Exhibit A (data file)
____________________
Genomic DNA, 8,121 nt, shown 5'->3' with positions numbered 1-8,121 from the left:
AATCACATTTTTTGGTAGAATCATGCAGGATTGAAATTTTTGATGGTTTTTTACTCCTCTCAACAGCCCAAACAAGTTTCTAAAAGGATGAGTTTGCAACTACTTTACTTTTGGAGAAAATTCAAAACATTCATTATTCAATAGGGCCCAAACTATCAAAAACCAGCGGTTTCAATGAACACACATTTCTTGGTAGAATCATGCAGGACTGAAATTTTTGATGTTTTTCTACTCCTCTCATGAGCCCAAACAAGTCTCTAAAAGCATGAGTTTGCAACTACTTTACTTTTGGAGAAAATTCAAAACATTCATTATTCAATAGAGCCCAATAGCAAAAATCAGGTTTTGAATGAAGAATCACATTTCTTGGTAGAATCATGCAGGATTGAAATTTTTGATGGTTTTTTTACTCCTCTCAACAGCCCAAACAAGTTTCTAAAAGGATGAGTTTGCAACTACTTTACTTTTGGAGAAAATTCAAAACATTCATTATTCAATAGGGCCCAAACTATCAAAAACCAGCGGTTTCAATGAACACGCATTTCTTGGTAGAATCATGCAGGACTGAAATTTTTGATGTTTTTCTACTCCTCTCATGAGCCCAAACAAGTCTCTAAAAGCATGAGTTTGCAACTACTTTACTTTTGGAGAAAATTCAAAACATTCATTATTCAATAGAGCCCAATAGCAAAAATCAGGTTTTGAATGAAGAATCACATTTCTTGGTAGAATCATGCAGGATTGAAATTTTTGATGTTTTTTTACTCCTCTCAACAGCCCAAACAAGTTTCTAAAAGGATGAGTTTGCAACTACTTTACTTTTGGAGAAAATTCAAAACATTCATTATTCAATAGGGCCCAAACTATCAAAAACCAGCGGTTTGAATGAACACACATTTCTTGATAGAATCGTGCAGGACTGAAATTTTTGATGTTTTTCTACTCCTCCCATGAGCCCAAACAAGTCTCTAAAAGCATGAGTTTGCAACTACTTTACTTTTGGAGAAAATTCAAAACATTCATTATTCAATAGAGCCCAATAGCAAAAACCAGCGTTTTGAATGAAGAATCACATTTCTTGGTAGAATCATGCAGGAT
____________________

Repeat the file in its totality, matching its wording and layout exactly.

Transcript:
Genomic DNA, 8,121 nt, shown 5'->3' with positions numbered 1-8,121 from the left:
AATCACATTTTTTGGTAGAATCATGCAGGATTGAAATTTTTGATGGTTTTTTACTCCTCTCAACAGCCCAAACAAGTTTCTAAAAGGATGAGTTTGCAACTACTTTACTTTTGGAGAAAATTCAAAACATTCATTATTCAATAGGGCCCAAACTATCAAAAACCAGCGGTTTCAATGAACACACATTTCTTGGTAGAATCATGCAGGACTGAAATTTTTGATGTTTTTCTACTCCTCTCATGAGCCCAAACAAGTCTCTAAAAGCATGAGTTTGCAACTACTTTACTTTTGGAGAAAATTCAAAACATTCATTATTCAATAGAGCCCAATAGCAAAAATCAGGTTTTGAATGAAGAATCACATTTCTTGGTAGAATCATGCAGGATTGAAATTTTTGATGGTTTTTTTACTCCTCTCAACAGCCCAAACAAGTTTCTAAAAGGATGAGTTTGCAACTACTTTACTTTTGGAGAAAATTCAAAACATTCATTATTCAATAGGGCCCAAACTATCAAAAACCAGCGGTTTCAATGAACACGCATTTCTTGGTAGAATCATGCAGGACTGAAATTTTTGATGTTTTTCTACTCCTCTCATGAGCCCAAACAAGTCTCTAAAAGCATGAGTTTGCAACTACTTTACTTTTGGAGAAAATTCAAAACATTCATTATTCAATAGAGCCCAATAGCAAAAATCAGGTTTTGAATGAAGAATCACATTTCTTGGTAGAATCATGCAGGATTGAAATTTTTGATGTTTTTTTACTCCTCTCAACAGCCCAAACAAGTTTCTAAAAGGATGAGTTTGCAACTACTTTACTTTTGGAGAAAATTCAAAACATTCATTATTCAATAGGGCCCAAACTATCAAAAACCAGCGGTTTGAATGAACACACATTTCTTGATAGAATCGTGCAGGACTGAAATTTTTGATGTTTTTCTACTCCTCCCATGAGCCCAAACAAGTCTCTAAAAGCATGAGTTTGCAACTACTTTACTTTTGGAGAAAATTCAAAACATTCATTATTCAATAGAGCCCAATAGCAAAAACCAGCGTTTTGAATGAAGAATCACATTTCTTGGTAGAATCATGCAGGAT